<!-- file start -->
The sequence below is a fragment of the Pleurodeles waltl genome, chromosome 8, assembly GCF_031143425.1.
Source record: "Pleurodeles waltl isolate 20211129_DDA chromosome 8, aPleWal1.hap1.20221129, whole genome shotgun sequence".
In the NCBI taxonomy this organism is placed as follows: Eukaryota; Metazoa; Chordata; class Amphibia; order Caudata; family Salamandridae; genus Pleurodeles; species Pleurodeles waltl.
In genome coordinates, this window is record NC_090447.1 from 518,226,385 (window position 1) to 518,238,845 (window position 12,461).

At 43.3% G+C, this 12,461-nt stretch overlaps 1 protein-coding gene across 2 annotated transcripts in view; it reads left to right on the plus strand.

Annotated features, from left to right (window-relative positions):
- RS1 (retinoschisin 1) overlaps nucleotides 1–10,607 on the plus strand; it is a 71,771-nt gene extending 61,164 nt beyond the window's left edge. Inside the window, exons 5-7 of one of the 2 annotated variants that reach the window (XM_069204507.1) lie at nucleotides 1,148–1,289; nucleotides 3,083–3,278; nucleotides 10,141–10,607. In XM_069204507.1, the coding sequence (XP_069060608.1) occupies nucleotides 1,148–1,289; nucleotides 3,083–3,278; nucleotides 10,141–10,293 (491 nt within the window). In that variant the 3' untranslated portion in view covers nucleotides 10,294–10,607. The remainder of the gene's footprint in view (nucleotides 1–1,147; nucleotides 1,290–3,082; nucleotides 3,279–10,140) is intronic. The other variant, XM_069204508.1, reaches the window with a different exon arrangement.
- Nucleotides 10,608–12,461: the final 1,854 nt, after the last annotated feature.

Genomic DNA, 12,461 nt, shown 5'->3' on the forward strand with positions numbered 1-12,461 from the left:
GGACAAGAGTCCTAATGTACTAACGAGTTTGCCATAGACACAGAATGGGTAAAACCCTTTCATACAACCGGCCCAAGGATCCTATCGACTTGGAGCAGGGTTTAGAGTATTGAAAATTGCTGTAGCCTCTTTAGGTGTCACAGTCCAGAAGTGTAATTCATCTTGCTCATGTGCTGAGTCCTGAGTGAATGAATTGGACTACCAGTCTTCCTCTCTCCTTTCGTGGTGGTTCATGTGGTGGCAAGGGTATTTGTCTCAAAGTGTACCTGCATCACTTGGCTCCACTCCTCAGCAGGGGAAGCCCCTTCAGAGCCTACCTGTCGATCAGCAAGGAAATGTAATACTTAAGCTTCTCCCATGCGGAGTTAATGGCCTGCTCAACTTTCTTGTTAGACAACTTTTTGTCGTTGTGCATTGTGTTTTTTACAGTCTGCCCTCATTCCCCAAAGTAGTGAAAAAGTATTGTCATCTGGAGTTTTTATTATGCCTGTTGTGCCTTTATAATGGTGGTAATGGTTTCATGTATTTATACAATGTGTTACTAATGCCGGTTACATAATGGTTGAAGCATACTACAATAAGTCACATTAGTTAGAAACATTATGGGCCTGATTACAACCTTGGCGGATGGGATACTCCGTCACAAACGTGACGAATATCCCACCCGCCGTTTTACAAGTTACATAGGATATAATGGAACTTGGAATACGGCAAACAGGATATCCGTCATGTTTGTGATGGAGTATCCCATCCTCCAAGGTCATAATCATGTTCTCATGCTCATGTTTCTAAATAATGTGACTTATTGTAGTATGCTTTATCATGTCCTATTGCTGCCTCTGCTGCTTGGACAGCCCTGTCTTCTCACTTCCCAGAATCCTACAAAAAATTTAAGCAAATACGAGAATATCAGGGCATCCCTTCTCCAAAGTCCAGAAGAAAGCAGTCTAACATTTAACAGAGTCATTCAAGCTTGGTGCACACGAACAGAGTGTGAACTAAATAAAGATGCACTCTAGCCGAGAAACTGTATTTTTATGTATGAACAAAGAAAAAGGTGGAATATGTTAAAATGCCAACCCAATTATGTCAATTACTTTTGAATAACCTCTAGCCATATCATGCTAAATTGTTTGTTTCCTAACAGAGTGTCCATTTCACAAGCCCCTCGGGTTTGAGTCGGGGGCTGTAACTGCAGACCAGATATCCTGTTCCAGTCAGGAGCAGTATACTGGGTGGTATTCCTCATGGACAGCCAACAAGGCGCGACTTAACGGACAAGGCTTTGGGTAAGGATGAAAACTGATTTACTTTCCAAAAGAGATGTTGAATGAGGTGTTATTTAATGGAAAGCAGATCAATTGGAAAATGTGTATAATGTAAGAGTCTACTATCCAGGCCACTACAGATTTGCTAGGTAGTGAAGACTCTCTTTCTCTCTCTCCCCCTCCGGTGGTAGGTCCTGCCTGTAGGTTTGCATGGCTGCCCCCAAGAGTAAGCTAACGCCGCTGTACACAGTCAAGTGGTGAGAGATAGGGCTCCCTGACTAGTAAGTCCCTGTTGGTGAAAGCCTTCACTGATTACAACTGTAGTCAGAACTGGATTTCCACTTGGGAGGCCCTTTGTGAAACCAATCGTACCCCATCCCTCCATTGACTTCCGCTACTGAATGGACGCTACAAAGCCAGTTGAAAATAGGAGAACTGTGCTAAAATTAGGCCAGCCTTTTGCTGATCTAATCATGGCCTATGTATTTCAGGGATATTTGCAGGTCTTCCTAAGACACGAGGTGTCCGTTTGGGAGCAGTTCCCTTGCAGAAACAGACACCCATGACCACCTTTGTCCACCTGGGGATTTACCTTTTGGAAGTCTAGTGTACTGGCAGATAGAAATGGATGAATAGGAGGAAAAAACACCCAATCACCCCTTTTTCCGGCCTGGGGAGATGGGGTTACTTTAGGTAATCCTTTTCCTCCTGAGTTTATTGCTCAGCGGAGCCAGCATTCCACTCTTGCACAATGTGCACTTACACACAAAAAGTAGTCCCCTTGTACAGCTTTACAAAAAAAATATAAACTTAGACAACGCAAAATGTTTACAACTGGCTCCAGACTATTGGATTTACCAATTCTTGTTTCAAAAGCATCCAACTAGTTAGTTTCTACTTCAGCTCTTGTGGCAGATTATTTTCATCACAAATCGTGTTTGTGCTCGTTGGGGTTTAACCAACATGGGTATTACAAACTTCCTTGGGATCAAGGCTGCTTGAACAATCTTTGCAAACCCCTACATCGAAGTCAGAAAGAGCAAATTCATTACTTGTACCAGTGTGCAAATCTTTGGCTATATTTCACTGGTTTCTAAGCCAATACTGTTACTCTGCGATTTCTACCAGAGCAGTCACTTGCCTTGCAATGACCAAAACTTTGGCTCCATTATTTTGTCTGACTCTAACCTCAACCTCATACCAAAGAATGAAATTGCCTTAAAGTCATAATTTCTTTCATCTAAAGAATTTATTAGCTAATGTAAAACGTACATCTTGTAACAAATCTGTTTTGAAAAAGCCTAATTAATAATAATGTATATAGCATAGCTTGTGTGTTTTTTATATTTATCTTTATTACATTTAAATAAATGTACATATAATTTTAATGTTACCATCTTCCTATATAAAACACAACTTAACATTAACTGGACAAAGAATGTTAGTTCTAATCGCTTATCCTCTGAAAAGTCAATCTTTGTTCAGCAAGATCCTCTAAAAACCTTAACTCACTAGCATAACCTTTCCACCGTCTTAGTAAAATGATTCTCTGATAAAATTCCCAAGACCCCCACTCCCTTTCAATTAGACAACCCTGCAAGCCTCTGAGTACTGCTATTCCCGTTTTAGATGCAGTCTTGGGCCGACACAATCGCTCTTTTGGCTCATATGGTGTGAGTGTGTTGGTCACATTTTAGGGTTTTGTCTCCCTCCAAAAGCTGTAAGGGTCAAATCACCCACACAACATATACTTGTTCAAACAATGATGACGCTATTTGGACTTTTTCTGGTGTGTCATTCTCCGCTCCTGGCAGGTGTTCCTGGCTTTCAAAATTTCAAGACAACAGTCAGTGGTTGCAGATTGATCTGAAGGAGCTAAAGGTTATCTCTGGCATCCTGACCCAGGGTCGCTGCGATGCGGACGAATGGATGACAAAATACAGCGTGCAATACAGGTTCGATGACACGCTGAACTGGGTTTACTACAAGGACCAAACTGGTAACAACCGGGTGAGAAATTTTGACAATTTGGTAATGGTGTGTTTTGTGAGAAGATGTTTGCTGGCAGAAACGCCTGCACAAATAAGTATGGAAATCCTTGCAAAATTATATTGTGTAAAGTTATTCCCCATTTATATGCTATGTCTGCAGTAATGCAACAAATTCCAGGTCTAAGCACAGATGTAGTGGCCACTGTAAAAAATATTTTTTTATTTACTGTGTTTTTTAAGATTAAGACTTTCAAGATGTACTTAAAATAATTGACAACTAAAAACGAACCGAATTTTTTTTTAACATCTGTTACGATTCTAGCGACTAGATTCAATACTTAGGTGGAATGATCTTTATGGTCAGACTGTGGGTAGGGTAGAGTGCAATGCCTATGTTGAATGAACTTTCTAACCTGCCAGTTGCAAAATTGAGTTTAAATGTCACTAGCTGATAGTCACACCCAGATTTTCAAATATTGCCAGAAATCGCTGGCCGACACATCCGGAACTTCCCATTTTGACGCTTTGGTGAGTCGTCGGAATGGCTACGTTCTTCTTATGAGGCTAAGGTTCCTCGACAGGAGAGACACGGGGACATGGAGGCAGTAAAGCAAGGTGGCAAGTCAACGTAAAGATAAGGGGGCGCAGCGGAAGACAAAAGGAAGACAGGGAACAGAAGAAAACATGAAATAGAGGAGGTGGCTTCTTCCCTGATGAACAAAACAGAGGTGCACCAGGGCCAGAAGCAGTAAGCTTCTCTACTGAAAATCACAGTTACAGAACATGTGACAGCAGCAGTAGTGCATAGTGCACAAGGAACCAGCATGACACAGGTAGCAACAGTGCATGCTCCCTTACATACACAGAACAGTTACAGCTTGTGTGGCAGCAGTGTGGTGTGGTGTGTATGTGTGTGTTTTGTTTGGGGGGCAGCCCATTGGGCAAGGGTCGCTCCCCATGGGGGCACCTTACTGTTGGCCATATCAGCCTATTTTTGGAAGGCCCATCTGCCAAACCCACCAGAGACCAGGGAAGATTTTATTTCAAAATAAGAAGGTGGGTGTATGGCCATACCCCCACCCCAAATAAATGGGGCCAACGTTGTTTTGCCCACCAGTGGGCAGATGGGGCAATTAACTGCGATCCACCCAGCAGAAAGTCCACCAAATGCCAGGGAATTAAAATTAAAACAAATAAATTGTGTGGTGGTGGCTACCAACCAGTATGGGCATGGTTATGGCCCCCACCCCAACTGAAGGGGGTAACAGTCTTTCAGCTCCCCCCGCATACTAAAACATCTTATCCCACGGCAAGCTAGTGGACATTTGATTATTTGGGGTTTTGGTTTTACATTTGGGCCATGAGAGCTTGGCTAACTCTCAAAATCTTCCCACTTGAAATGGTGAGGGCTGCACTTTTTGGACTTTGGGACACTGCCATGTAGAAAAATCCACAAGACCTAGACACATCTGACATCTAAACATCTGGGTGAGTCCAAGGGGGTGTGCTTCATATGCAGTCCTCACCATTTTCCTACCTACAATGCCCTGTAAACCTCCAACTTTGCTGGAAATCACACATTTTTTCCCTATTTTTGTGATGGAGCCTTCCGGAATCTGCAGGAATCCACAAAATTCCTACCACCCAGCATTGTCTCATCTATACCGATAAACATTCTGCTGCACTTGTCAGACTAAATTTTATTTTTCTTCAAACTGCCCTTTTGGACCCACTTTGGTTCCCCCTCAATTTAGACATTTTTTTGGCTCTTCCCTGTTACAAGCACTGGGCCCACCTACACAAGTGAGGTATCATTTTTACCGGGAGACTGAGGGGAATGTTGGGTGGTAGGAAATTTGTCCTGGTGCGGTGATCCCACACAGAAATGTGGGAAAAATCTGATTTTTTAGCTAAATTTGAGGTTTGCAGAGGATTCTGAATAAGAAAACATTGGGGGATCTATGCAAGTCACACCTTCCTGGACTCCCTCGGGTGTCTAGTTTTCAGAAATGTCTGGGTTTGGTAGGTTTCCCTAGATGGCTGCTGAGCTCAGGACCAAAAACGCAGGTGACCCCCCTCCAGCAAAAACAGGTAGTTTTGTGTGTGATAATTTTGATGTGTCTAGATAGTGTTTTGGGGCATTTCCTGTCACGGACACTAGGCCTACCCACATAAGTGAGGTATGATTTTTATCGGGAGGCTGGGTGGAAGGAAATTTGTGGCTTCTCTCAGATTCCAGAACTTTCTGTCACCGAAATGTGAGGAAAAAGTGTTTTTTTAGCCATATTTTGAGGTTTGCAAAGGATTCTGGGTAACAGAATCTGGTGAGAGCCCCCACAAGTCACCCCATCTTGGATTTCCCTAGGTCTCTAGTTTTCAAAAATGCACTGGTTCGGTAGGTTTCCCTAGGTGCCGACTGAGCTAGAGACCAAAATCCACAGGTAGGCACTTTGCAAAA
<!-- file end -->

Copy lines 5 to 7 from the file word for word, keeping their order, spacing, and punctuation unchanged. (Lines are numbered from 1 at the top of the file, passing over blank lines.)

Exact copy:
At 43.3% G+C, this 12,461-nt stretch overlaps 1 protein-coding gene across 2 annotated transcripts in view; it reads left to right on the plus strand.

Annotated features, from left to right (window-relative positions):
- RS1 (retinoschisin 1) overlaps nucleotides 1–10,607 on the plus strand; it is a 71,771-nt gene extending 61,164 nt beyond the window's left edge. Inside the window, exons 5-7 of one of the 2 annotated variants that reach the window (XM_069204507.1) lie at nucleotides 1,148–1,289; nucleotides 3,083–3,278; nucleotides 10,141–10,607. In XM_069204507.1, the coding sequence (XP_069060608.1) occupies nucleotides 1,148–1,289; nucleotides 3,083–3,278; nucleotides 10,141–10,293 (491 nt within the window). In that variant the 3' untranslated portion in view covers nucleotides 10,294–10,607. The remainder of the gene's footprint in view (nucleotides 1–1,147; nucleotides 1,290–3,082; nucleotides 3,279–10,140) is intronic. The other variant, XM_069204508.1, reaches the window with a different exon arrangement.